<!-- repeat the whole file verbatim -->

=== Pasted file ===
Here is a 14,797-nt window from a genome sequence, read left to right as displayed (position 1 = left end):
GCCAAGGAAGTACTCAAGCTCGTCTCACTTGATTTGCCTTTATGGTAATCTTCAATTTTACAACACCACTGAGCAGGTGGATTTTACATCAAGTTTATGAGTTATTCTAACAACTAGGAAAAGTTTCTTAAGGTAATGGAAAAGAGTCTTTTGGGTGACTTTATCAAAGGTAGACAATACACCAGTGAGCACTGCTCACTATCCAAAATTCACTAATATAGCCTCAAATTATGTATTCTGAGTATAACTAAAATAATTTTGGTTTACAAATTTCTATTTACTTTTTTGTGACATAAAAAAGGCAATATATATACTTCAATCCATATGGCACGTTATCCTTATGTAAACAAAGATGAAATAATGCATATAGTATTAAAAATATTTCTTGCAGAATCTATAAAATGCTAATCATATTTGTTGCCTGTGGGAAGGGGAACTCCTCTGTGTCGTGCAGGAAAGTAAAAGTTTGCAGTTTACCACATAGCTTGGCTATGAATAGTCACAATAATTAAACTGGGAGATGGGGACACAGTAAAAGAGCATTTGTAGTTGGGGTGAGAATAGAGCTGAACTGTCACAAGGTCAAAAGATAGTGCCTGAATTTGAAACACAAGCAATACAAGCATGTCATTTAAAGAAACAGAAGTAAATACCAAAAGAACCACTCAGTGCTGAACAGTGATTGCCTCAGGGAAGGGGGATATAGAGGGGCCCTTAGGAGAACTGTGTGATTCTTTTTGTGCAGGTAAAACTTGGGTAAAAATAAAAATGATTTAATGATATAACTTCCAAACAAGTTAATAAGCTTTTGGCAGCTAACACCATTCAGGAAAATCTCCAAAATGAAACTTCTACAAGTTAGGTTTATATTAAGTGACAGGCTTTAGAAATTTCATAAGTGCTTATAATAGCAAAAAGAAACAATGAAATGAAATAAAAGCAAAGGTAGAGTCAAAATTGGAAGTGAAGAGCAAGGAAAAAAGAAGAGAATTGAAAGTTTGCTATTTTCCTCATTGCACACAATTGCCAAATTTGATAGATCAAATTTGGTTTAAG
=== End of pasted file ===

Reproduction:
Here is a 14,797-nt window from a genome sequence, read left to right as displayed (position 1 = left end):
GCCAAGGAAGTACTCAAGCTCGTCTCACTTGATTTGCCTTTATGGTAATCTTCAATTTTACAACACCACTGAGCAGGTGGATTTTACATCAAGTTTATGAGTTATTCTAACAACTAGGAAAAGTTTCTTAAGGTAATGGAAAAGAGTCTTTTGGGTGACTTTATCAAAGGTAGACAATACACCAGTGAGCACTGCTCACTATCCAAAATTCACTAATATAGCCTCAAATTATGTATTCTGAGTATAACTAAAATAATTTTGGTTTACAAATTTCTATTTACTTTTTTGTGACATAAAAAAGGCAATATATATACTTCAATCCATATGGCACGTTATCCTTATGTAAACAAAGATGAAATAATGCATATAGTATTAAAAATATTTCTTGCAGAATCTATAAAATGCTAATCATATTTGTTGCCTGTGGGAAGGGGAACTCCTCTGTGTCGTGCAGGAAAGTAAAAGTTTGCAGTTTACCACATAGCTTGGCTATGAATAGTCACAATAATTAAACTGGGAGATGGGGACACAGTAAAAGAGCATTTGTAGTTGGGGTGAGAATAGAGCTGAACTGTCACAAGGTCAAAAGATAGTGCCTGAATTTGAAACACAAGCAATACAAGCATGTCATTTAAAGAAACAGAAGTAAATACCAAAAGAACCACTCAGTGCTGAACAGTGATTGCCTCAGGGAAGGGGGATATAGAGGGGCCCTTAGGAGAACTGTGTGATTCTTTTTGTGCAGGTAAAACTTGGGTAAAAATAAAAATGATTTAATGATATAACTTCCAAACAAGTTAATAAGCTTTTGGCAGCTAACACCATTCAGGAAAATCTCCAAAATGAAACTTCTACAAGTTAGGTTTATATTAAGTGACAGGCTTTAGAAATTTCATAAGTGCTTATAATAGCAAAAAGAAACAATGAAATGAAATAAAAGCAAAGGTAGAGTCAAAATTGGAAGTGAAGAGCAAGGAAAAAAGAAGAGAATTGAAAGTTTGCTATTTTCCTCATTGCACACAATTGCCAAATTTGATAGATCAAATTTGGTTTAAG